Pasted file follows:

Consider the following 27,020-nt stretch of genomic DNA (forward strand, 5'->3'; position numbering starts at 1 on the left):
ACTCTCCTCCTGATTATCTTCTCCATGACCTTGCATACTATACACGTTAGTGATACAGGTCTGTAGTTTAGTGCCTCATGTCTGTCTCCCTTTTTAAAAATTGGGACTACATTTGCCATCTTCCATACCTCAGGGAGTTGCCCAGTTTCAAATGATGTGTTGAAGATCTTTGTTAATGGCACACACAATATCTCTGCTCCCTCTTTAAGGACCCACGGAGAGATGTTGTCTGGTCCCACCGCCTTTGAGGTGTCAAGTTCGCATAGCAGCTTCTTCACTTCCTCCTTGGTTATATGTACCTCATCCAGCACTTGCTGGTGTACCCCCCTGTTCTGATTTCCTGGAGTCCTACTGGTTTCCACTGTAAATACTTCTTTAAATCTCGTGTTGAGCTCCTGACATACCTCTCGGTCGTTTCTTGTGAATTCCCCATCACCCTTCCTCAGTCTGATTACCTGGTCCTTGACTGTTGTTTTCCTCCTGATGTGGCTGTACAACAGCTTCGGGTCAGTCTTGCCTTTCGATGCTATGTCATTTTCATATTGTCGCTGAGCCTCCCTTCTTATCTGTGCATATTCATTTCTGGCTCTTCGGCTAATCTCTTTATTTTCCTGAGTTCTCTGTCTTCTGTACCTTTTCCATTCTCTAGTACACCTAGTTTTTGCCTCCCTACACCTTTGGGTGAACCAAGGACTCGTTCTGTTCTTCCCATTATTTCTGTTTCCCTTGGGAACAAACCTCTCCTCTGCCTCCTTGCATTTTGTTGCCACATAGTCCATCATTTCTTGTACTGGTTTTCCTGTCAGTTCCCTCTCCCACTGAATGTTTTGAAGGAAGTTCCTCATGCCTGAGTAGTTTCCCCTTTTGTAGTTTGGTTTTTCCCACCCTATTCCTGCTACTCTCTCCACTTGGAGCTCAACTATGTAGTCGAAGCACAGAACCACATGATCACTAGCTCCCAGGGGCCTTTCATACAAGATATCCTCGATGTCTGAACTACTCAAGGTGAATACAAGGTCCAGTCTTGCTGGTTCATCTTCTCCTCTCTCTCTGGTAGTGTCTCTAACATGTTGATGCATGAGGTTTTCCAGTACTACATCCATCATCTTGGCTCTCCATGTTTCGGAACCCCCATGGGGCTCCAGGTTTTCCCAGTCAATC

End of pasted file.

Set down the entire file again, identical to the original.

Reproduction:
Consider the following 27,020-nt stretch of genomic DNA (forward strand, 5'->3'; position numbering starts at 1 on the left):
ACTCTCCTCCTGATTATCTTCTCCATGACCTTGCATACTATACACGTTAGTGATACAGGTCTGTAGTTTAGTGCCTCATGTCTGTCTCCCTTTTTAAAAATTGGGACTACATTTGCCATCTTCCATACCTCAGGGAGTTGCCCAGTTTCAAATGATGTGTTGAAGATCTTTGTTAATGGCACACACAATATCTCTGCTCCCTCTTTAAGGACCCACGGAGAGATGTTGTCTGGTCCCACCGCCTTTGAGGTGTCAAGTTCGCATAGCAGCTTCTTCACTTCCTCCTTGGTTATATGTACCTCATCCAGCACTTGCTGGTGTACCCCCCTGTTCTGATTTCCTGGAGTCCTACTGGTTTCCACTGTAAATACTTCTTTAAATCTCGTGTTGAGCTCCTGACATACCTCTCGGTCGTTTCTTGTGAATTCCCCATCACCCTTCCTCAGTCTGATTACCTGGTCCTTGACTGTTGTTTTCCTCCTGATGTGGCTGTACAACAGCTTCGGGTCAGTCTTGCCTTTCGATGCTATGTCATTTTCATATTGTCGCTGAGCCTCCCTTCTTATCTGTGCATATTCATTTCTGGCTCTTCGGCTAATCTCTTTATTTTCCTGAGTTCTCTGTCTTCTGTACCTTTTCCATTCTCTAGTACACCTAGTTTTTGCCTCCCTACACCTTTGGGTGAACCAAGGACTCGTTCTGTTCTTCCCATTATTTCTGTTTCCCTTGGGAACAAACCTCTCCTCTGCCTCCTTGCATTTTGTTGCCACATAGTCCATCATTTCTTGTACTGGTTTTCCTGTCAGTTCCCTCTCCCACTGAATGTTTTGAAGGAAGTTCCTCATGCCTGAGTAGTTTCCCCTTTTGTAGTTTGGTTTTTCCCACCCTATTCCTGCTACTCTCTCCACTTGGAGCTCAACTATGTAGTCGAAGCACAGAACCACATGATCACTAGCTCCCAGGGGCCTTTCATACAAGATATCCTCGATGTCTGAACTACTCAAGGTGAATACAAGGTCCAGTCTTGCTGGTTCATCTTCTCCTCTCTCTCTGGTAGTGTCTCTAACATGTTGATGCATGAGGTTTTCCAGTACTACATCCATCATCTTGGCTCTCCATGTTTCGGAACCCCCATGGGGCTCCAGGTTTTCCCAGTCAATC